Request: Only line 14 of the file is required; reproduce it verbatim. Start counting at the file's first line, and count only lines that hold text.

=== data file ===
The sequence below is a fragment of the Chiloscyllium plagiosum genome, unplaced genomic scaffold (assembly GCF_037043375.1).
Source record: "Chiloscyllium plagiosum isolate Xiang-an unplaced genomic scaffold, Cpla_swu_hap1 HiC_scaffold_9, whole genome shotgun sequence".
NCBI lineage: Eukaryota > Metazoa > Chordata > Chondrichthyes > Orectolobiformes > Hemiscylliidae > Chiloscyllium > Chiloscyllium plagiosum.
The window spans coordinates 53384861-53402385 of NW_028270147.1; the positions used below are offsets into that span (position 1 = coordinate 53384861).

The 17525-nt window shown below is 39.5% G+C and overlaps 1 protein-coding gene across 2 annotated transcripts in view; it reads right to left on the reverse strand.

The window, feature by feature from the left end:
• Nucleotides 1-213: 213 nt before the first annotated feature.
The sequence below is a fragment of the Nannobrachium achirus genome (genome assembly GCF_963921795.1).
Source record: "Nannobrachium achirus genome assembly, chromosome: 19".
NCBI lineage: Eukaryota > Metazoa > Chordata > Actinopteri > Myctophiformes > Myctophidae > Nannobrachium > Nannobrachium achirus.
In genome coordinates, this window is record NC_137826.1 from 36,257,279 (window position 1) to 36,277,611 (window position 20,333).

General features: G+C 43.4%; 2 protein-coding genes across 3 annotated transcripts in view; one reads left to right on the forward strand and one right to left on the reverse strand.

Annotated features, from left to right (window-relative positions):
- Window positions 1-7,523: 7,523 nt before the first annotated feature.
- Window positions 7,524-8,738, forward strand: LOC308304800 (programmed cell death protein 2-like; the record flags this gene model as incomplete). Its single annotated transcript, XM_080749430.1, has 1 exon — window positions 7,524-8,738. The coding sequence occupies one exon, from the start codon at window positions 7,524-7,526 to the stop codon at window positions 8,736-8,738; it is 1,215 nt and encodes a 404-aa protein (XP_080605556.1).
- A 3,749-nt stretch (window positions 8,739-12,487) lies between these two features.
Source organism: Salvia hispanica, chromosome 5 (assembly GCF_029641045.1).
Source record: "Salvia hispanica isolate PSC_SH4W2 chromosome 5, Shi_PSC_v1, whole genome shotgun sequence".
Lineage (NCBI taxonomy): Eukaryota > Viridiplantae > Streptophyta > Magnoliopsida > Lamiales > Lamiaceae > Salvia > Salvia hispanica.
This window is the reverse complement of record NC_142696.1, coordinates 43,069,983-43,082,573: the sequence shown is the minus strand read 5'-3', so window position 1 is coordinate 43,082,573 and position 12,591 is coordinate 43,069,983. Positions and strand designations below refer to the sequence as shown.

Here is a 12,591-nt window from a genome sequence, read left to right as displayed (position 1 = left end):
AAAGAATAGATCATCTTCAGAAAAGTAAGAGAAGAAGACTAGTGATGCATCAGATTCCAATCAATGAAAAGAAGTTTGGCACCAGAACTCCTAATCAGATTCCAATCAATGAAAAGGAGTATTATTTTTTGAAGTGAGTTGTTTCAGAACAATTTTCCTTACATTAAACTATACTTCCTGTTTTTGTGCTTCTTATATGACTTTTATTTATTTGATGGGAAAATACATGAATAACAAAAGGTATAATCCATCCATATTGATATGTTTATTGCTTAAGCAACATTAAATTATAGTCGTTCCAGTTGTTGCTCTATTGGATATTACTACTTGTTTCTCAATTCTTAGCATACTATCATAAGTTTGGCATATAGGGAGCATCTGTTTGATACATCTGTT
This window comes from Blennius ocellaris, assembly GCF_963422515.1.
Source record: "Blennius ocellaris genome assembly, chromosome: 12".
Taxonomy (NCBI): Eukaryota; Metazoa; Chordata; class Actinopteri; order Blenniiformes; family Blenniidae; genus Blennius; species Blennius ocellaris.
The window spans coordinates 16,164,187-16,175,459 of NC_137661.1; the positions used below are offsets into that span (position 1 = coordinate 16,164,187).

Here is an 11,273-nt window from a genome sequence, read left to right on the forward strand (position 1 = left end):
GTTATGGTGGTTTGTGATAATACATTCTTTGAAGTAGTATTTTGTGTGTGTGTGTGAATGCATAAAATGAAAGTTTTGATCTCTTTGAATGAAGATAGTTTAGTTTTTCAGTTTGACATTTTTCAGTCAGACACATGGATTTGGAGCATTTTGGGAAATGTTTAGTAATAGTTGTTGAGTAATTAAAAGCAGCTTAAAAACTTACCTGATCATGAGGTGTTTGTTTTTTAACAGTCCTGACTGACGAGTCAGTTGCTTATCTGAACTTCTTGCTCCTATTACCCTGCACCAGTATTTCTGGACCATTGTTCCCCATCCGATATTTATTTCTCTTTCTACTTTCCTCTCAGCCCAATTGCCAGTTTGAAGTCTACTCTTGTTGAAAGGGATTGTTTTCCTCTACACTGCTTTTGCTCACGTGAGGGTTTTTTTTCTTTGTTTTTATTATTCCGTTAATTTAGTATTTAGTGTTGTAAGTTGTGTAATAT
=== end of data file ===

- Window positions 1-7,523: 7,523 nt before the first annotated feature.